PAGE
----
Something I’ve noticed with the Uber bin is that adding a lot of kitchen scraps tends to drive lots of isopods and millipedes up to the top layers and underside of the lid. Some literally crawl out the air holes and die on the floor. It’s pretty obvious they don’t thrive in quite the same rich environments as the worms. Likely helps to explain why I tend not to have huge populations of either one in my more typical indoor worm bins.

This lines up with what my friend has been telling me as well. He said that apart from a little bit or fruit (etc) for moisture, he doesn’t really add kitchen scraps to his isopod systems. They can definitely benefit from some calcium though so I will aim to track down my bag of calcium-rich rock dust and add a bit of that at some point. I suspect the poultry feed will have some calcium as well.

One other interesting tidbit I learned is that millipede poop (“millipoo”) is apparently very valuable stuff, so I will be really interested to see if I can produce any sort of accumulation of it!

That being said, I don’t want to get too far ahead of myself just yet. Phase I is simply an attempt to see if I can get a decent population of these critters to develop in the bins.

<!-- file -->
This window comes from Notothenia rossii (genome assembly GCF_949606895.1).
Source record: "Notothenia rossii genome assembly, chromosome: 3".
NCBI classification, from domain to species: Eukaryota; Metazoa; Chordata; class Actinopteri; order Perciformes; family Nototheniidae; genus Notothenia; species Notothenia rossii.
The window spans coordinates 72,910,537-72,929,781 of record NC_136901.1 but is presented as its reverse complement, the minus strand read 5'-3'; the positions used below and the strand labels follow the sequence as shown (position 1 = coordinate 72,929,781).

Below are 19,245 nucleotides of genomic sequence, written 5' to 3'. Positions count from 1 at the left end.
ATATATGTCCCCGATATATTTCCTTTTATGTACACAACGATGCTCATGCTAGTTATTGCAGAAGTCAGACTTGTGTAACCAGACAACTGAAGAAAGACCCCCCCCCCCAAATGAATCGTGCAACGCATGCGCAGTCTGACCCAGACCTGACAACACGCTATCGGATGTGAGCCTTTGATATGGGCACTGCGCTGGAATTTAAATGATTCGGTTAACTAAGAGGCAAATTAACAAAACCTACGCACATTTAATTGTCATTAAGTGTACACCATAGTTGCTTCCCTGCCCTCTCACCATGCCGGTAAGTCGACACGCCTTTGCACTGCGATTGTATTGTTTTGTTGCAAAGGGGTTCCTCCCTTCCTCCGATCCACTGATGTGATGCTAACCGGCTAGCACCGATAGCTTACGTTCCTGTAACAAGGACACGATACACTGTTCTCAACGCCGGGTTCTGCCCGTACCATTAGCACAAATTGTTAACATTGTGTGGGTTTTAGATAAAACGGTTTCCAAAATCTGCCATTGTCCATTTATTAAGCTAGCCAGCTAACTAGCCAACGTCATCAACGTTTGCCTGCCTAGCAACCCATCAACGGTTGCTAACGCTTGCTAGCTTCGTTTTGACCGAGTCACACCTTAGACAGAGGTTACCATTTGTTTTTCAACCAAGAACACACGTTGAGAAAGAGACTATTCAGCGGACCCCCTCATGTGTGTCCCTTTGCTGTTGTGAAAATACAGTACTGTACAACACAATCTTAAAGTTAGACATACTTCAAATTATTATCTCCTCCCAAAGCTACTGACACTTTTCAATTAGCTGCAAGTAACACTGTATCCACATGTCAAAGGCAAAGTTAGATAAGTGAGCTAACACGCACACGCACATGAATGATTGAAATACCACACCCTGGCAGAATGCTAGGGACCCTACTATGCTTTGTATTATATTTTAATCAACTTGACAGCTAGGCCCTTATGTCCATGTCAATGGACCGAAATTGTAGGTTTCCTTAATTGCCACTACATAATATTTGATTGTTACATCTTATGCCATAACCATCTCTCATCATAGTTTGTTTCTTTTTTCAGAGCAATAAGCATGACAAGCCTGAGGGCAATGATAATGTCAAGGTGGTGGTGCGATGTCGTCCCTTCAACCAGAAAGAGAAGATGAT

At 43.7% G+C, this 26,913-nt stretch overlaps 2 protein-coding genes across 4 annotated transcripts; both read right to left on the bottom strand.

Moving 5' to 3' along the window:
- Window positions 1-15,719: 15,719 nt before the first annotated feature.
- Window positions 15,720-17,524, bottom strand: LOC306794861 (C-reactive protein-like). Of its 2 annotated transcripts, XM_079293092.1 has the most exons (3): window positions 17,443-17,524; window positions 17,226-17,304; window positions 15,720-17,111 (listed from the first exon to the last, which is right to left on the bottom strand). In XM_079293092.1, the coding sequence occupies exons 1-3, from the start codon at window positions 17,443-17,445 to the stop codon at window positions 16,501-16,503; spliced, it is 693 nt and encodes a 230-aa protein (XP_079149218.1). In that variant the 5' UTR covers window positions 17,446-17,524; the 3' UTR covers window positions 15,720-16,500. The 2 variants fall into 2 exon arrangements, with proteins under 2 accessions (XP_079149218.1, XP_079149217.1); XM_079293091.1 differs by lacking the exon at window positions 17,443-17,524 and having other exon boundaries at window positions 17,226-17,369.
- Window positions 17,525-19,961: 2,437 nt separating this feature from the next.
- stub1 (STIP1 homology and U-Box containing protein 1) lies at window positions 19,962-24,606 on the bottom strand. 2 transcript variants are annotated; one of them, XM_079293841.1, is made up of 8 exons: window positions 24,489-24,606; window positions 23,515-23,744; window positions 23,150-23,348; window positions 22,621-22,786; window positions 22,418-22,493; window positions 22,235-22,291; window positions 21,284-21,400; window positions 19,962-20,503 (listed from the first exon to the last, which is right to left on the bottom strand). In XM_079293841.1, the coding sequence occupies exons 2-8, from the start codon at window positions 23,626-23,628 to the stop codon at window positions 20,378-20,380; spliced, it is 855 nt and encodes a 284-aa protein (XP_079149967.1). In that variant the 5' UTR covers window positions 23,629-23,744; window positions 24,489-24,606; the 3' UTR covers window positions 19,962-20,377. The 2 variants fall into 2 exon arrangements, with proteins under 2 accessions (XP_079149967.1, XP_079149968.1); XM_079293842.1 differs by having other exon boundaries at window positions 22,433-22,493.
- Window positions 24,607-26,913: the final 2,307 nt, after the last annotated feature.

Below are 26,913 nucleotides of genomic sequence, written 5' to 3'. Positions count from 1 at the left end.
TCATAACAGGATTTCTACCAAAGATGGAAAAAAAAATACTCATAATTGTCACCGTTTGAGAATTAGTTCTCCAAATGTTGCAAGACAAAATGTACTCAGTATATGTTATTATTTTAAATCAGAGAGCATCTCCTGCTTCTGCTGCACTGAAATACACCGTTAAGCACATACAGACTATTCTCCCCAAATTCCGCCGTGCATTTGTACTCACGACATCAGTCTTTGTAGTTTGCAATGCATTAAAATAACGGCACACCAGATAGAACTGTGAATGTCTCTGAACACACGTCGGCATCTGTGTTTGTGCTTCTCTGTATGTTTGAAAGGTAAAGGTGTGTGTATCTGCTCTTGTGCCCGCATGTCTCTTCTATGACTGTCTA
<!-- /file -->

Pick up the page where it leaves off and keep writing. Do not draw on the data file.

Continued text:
I will keep everyone posted on that front!
๐Ÿ˜Ž




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Comments

    • Michele
    • March 6, 2021

    How is the millipoo valuable? Is it sold anywhere? Or is it richer in nutrients?

    • Mike
    • March 8, 2021

    Good old bugs: I have a a leaf pile with lots of mass. On the bottom still a few winterized night crawlers that know how to stay warm. I keep it covered until it is safe to unleash new wiggler worms into the newest levels for grazing. I usually get a few harder bodied bugs that show up that seem to co exist well with my wormy favorites. This year the garden is raised and we will reward worms with little pockets of kitchen scraps. The heavy compost will get scraps also on itโ€™s volcano shaped cone with straw on top to help the greens along. I have three aerated 55 gallon barrels almost to heavy to tip over that I selfishly squirreled away from last years compost that is ready for serious soil amending. Got an idea how much a 5 Gallon bag might be worth?

    • Bentley
    • March 18, 2021

    Hi Michele – Millipoo is literally a brand name. My understanding is that millipede manure in general is highly regarded, potentially even more expensive than good castings. This is something I plan to explore with my millpede system. I may actually start up a separate small bin with loads of millipedes in it just for the sake of seeing if I can accelerate the process a bit (i.e. actually produce a bunch of millipede castings).

    • Bentley
    • March 18, 2021

    Hi Mike – not quite sure what sort of compost you are referring to so hard to come up with a pricing estimate. A 5 gallon bag of quality worm castings would likely cost a lot – but my hunch is that’s not what you are referring to here.

    • George
    • March 21, 2021

    I love this stuff! Personally, I’m not so interested in the quality of the poo. I’m more interested in diverting stuff in my house from going to the landfill. As long as the end product isn’t a hazard, I’m good to go!